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What are our politicians and bureaucrats doing mucking it up with U2 lead singer Bono in a Senate national security hearing when they should be burning up the shoe leather whipping political support for defining and defeating radical Islam? 

At a Senate hearing last week, Bono made waves suggesting that we fight ISIS with laughter. It is not a hair-brained idea. It has been advocated by former CIA director James Woolsey.  Regardless, when rock stars start giving diplomats and politicians tips on how to defeat radical Islam, it should draw attention to the fact that our strategy, a 15-year drone war with no end in sight, is a failure. 

We have gone through four presidential terms, eight Congresses and two wars—15 years!—but we do not have a well-rounded strategy or even a defined threat.  Instead, we have the drone war, and Bono chipping into the effort. The president and Congress have shirked their responsibility to build a political consensus around the threat. 

We will not bomb ourselves out of this fight. We should be fighting a war against the ideology, not merely the terrorists.

Drones are not a strategy to undermine an ideology. Drones are a tool used against the ideology’s symptom...so I have an idea.  How about we get back to the basics. 

President Bush misdiagnosed the threat and called for a war on terror, as incorrect a formulation as if President Roosevelt had tried to rally the United States for a war against U-boats.  Like President Obama, Bush became a verbal contortionist to avoid identifying radical Islam.

Because of the PC nonsense peddled by the Obama administration, we have avoided discussing the threat, lest we somehow offend Muslims.  It is at this point that a disclaimer must be made, because half the country would rather charge “racism” than have a grown-up conversation.  This is not some Trump primal scream.  I am not saying Muslims are the threat.  Radical Islam is.  Islamism is.  Political Islam is. It is a radical, political construct and its pedigree comes from Paris’ Sorbonne more than Mecca.  The religion is not the threat and having to say that is asinine.  Pointing out that the threat is radical Islam is not anti-Muslim.  It is actually incredibly pro-Muslim.  Islamic radicals hide in Muslim neighborhoods and end up killing more Muslims than anyone else.  What is offensive is telling a Muslim community that talking about radical Islam is taboo because Islamists are indistinguishable from Muslims, or telling Muslims that only they can identify the Islamists in their midst. (That, by the way, is pretty much Hillary Clinton’s policy.)

Our drone strikes kill terrorists in far-away places. Who is against facilitating terrorists’ destiny with 72 virgins? Not many people.  Yet, now the Islamist threat has metastasized and we see it manifesting in San Bernardino, Brussels and Paris. We will not bomb ourselves out of this fight. We should be fighting a war against the ideology, not merely the terrorists.  Our unending drone war is just a high-tech game of whack-a-mole.   How many high-value targets have we killed only to see someone quickly fill their shoes?  Our drones bagged a big trophy just last week. Yet, ISIS is still chugging along.  Of course it was not a drone operation, but we killed Osama bin Laden five years ago.  Today al Qaeda's Yemen affiliate is seizing territory and building a war chest reportedly worth $100 million.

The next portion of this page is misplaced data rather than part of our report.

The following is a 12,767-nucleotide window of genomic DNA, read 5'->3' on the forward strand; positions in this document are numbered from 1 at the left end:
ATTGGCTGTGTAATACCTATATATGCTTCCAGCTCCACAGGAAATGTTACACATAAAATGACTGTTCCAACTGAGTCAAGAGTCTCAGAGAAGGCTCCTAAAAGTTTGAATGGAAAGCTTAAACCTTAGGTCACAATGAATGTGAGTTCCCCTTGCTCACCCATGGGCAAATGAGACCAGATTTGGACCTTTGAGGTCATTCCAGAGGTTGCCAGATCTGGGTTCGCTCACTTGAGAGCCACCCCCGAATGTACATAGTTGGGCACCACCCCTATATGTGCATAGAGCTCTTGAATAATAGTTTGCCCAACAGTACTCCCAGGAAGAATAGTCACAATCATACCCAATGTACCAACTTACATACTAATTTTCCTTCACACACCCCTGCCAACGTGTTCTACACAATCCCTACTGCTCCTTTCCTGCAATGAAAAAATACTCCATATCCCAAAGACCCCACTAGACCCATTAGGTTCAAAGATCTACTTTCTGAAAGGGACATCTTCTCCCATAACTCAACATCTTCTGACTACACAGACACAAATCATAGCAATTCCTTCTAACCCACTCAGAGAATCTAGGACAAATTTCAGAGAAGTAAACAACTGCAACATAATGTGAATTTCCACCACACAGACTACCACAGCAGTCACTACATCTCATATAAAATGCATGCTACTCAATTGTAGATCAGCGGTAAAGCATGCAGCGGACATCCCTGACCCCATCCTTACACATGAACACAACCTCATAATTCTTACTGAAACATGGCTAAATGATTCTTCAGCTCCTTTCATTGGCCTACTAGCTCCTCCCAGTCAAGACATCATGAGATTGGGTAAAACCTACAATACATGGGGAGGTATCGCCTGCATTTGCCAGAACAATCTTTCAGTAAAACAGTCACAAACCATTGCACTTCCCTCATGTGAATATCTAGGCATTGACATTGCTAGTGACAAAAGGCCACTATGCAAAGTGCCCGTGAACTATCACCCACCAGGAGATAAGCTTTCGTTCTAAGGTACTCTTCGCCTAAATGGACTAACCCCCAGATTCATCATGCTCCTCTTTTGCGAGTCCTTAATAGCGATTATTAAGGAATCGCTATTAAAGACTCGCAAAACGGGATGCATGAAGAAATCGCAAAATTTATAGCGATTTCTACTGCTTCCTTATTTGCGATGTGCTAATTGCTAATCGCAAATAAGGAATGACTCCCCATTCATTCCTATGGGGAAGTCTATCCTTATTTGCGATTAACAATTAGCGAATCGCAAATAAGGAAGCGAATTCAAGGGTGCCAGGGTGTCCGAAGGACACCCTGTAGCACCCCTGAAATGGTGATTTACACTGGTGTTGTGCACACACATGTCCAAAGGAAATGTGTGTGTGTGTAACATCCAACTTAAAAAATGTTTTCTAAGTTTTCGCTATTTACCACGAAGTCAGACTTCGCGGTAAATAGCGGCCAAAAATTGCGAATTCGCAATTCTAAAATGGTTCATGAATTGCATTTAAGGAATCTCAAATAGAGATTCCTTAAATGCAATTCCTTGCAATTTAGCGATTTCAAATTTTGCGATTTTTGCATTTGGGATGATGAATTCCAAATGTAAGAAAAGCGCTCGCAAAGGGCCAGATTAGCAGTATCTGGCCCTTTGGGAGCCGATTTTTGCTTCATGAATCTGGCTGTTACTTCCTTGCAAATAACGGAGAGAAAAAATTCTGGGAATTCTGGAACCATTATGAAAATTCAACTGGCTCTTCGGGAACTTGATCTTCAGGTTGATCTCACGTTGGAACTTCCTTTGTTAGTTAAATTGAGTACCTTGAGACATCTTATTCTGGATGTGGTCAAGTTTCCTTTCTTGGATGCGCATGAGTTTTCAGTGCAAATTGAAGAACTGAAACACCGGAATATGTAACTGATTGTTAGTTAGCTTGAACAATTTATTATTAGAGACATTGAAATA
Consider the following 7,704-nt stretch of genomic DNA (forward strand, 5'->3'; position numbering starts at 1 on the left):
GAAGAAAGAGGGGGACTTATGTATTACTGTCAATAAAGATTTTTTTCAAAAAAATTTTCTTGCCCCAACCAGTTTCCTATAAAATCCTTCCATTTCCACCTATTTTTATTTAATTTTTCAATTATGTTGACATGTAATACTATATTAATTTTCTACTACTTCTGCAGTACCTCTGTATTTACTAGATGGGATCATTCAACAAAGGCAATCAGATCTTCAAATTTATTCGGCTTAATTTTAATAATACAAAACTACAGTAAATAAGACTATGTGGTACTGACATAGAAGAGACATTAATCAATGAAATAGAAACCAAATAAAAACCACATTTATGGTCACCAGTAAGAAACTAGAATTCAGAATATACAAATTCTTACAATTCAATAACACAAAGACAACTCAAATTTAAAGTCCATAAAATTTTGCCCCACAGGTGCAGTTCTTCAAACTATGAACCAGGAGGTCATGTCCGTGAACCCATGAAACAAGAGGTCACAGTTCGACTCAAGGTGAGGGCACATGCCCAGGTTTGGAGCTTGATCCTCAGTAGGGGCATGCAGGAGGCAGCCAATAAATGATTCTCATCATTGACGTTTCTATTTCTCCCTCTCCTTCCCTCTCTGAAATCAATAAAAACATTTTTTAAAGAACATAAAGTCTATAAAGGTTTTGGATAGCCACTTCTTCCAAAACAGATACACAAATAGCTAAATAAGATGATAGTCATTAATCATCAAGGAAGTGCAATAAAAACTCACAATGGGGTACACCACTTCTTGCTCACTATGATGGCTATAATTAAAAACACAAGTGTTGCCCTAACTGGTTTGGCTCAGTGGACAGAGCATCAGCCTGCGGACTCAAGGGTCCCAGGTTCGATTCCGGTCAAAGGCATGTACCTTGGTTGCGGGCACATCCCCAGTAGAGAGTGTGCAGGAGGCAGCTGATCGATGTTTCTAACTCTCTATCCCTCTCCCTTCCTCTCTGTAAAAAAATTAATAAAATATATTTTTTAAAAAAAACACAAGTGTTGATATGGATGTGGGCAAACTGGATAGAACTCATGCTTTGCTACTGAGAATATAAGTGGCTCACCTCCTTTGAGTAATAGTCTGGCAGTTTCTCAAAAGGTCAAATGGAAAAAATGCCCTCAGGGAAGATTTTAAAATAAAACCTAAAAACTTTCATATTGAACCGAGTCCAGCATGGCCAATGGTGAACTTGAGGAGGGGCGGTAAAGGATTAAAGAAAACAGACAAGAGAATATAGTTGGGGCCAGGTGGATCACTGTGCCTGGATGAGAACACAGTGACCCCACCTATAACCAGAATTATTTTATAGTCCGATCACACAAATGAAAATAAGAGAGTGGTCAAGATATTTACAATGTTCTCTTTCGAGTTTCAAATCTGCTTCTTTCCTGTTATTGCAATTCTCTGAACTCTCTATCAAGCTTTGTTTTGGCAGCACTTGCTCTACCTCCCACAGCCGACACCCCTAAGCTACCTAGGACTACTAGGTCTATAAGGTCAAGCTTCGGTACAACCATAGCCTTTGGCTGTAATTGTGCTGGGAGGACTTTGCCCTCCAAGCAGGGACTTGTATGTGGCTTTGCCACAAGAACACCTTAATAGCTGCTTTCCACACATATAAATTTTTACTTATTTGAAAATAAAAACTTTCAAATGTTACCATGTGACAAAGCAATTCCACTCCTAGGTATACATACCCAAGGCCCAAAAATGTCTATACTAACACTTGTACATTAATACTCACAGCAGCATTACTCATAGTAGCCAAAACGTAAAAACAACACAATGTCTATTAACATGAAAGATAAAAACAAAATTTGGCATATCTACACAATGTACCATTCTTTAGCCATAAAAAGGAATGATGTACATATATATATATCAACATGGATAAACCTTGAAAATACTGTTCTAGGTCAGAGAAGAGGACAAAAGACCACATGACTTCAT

Radical Islam’s raison d’etre is to convert or kill everyone reading this.

Another way Obama and Congress get to avoid defining the threat is because we only use drones, and drones are “covert.”  The American people do not get to ask questions about it because, legally, they are not allowed to know there is a war.  Congress is free to hang with Bono and President Obama does not have to admit to his base that preemptive surrender and open fists have not led to the hope and light he promised. 

Think about that for a second.  This war—and it is very much a war—has been going on for over a decade, has involved thousands of strikes, and we do not even know which countries we are bombing.  Creepy.  Normally, Congress would have something to say about such a state of affairs.  Instead, this Congress is complicit.  Instead of making news asking necessary, obvious questions to the White House they have to rely on U2’s front man and Borat to get this on the radar. 

In 1947, President Truman announced the Truman Doctrine to reverse policies that were too sanguine toward the expansionist Soviet Union.  One of the greatest things President Truman did was to define the communist threat and organize the country politically behind the goal of defeating it.  Truman’s doctrine simply declared that we would support those resisting communist subjugation. 

Radical Islam’s raison d’etre is to convert or kill everyone reading this.  We have no choice but to defeat the ideology, yet our leaders will not even define it.  Instead, they hang with rock stars.  If they need some serious work, I have a list they could start with.  Drive a political consensus in this country that radical Islam is indeed a threat. Then, we must reform government to fight it effectively.  Instead of leading this political challenge, Republican leaders are arm-in-arm with Obama calling for more drone strikes, hoping the problem just goes away.  It won’t.

You often hear that foreign policy is not political.  That is false, though it was true with regard to communism.  Truman shepherded a decades-long political consensus that communism was bad.  The next president would do us a tremendous favor by corralling our leaders to usher us toward a similar consensus for radical Islam. 

Kristofer L. Harrison was a Defense and State Department official in the George W. Bush administration and is a foreign policy adviser to Senator Ted Cruz. His views here are his own. You can view his LinkedIn profile here.